After sharing our answers and tips for a more successful and fruitful Ramadan, it was time to eat and/or rest. After socializing with some of the guys, I took a peek at the clock and it was 2:20 AM already.  Most of the guys were in the extension room sleeping, some were praying tahajud on the side.  I decided to review the first ten ayahs from surat al anfal I was to memorize for my halaqa and then sleep from 2:30 to 3:00.  I ended up sleeping at 2:45 AM, only to wake up to a loud sound saying something to the extent of “brothers please wake up and get ready to pray.”


I scurried to make wudu before we began praying tahajud.  After both sets of tahajud were done (surat al mu’minoon and surat Maryam were recited in each set),  the time was exactly4:45 AM.  I was shocked for a few reasons.  To start, it meant after praying four rakas of tahajud, I couldn’t complete my salah for the day with a single raka of witr.  But I was more shocked that the muathin was soon going to make the athan for Fajr and I would have come even closer to finishing my goal.  Sadly, I was shocked at how fast time went.  I thought I would have more time to worship on my own, but time did not wait for me.  Still, I can now improve to make sure I get the most of future itikafs, inshaAllah. 

All I had to do was hear the athan for Fajr, renew my wudu and pray Fajr.  After I made wudu, I reviewed my ayahs from surat al Anfal.   The time was now 5:10 AM and the iqamah was in ten minutes.  I read and read over my ayahs and it was only 5:16.  I put the quran back on the shelf and waited out the last few minutes.  Although only four minutes were left for the iqamah, it felt like an eternity.  At last, 5:20 came and the iqamah was made.  I made sure to keep my spot in the front row.  I was so ecstatic.   I had the opportunity to pray maghrib, isha and fajr, all in the front row of the Masjid!  The imam began the salah and recited surat al anfal in both rakas.  At the end of the salah, I grabbed my belongings and left the Masjid.  I knew I had the energy, but I couldn’t take a chance after being up for all but 45 minutes of the night to delay my 26 mile venture home.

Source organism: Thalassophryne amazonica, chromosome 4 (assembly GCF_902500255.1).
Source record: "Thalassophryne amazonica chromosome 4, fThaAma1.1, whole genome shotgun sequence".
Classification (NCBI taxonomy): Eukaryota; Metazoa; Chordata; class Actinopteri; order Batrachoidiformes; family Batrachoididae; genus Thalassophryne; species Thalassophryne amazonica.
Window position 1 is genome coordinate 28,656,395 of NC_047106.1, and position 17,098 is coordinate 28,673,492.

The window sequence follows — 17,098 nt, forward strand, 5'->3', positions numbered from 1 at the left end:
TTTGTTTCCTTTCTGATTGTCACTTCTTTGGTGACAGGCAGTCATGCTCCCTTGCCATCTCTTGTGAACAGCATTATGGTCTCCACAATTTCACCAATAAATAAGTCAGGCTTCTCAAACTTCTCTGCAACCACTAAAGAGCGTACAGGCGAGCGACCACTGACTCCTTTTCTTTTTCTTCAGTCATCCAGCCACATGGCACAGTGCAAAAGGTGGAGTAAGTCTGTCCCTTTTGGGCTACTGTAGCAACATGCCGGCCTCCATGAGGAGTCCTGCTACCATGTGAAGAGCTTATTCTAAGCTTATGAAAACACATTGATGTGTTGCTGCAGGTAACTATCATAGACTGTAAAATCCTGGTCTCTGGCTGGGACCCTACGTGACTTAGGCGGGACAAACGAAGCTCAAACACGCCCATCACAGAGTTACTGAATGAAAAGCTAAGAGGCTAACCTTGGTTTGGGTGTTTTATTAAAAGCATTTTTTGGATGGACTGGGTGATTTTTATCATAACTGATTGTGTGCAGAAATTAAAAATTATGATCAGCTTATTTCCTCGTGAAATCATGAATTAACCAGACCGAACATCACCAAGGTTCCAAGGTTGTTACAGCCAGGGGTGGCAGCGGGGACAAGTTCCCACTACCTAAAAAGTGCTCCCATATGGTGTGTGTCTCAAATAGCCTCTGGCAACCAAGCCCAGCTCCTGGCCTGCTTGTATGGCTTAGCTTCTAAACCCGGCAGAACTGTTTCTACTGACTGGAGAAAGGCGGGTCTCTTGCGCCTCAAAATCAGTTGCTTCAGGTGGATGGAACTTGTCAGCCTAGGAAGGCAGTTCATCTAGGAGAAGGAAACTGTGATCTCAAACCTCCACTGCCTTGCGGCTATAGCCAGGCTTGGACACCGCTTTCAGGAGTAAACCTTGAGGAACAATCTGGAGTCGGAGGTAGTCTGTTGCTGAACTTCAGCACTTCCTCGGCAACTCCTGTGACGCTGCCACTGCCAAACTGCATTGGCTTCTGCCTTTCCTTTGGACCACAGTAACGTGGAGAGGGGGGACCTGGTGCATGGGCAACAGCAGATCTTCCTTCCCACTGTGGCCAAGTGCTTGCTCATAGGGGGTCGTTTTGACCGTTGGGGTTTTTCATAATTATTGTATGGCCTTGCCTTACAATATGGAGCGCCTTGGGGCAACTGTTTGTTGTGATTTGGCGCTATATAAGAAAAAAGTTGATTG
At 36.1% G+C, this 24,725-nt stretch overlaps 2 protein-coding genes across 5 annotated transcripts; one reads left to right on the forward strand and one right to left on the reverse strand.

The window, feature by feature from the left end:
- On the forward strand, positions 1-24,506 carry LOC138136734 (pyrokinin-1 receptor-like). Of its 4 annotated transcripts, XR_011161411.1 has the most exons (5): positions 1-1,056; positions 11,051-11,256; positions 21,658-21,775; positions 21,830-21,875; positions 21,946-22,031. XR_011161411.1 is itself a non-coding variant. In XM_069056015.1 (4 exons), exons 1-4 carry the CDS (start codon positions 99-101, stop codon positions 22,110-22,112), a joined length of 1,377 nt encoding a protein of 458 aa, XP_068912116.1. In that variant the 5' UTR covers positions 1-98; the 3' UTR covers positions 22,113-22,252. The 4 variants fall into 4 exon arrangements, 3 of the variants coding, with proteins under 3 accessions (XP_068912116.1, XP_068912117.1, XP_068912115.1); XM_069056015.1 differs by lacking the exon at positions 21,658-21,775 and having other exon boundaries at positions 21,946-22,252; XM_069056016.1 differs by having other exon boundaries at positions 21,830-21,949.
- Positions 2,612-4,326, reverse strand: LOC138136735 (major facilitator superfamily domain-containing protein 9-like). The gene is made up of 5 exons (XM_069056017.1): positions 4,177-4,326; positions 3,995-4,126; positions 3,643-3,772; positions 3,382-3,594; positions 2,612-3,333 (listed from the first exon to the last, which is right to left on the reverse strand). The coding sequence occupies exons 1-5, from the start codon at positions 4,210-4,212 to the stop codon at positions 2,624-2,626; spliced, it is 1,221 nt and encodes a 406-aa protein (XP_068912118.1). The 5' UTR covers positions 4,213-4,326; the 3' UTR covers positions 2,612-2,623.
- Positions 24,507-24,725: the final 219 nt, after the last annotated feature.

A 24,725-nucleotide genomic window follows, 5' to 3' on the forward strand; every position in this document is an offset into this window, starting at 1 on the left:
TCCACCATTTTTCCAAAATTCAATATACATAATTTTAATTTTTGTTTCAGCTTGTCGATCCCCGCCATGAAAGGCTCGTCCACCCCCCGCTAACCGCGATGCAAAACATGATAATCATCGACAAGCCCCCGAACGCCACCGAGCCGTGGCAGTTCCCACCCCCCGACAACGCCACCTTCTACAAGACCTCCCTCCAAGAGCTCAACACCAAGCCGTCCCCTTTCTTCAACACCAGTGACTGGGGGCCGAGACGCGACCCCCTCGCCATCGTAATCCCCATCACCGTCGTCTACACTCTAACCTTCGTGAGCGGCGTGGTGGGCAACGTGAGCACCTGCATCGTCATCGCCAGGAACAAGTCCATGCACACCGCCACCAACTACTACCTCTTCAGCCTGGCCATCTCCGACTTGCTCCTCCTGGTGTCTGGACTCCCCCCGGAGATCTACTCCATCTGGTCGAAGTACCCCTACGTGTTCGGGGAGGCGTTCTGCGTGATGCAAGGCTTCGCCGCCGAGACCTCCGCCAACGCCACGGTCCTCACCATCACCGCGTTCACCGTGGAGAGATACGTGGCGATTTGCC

As I drove home, I listened to the morning athkar.  I made it home somehow in 23 minutes and sat parked in my driveway for an extra 5 minutes until the athkar finished.  When it was done, my mission finally completed.  I went inside and as I entered my house, I told myself I would be back to do this again.  I am now officially ready for the month of Ramadan.

End note: Jazaka Allahu Khairan to Ahmad for letting me be a part of this blog.  I am really excited to bring my experiences, thoughts and ideas here and share them with all his loyal readers.  Also, Ramadan Mubarak to everyone.  May Allah (swt) bless you all in this month and keep you energized to worship in the night and fast during the day.



~ by Yousaf on August 21, 2009.

One Response to “My First Itikaf: An Experience I Won’t Forget”

  1. Inshallah you’ll have many more itikafs in the future. Welcome to the blogoshpere Jesus.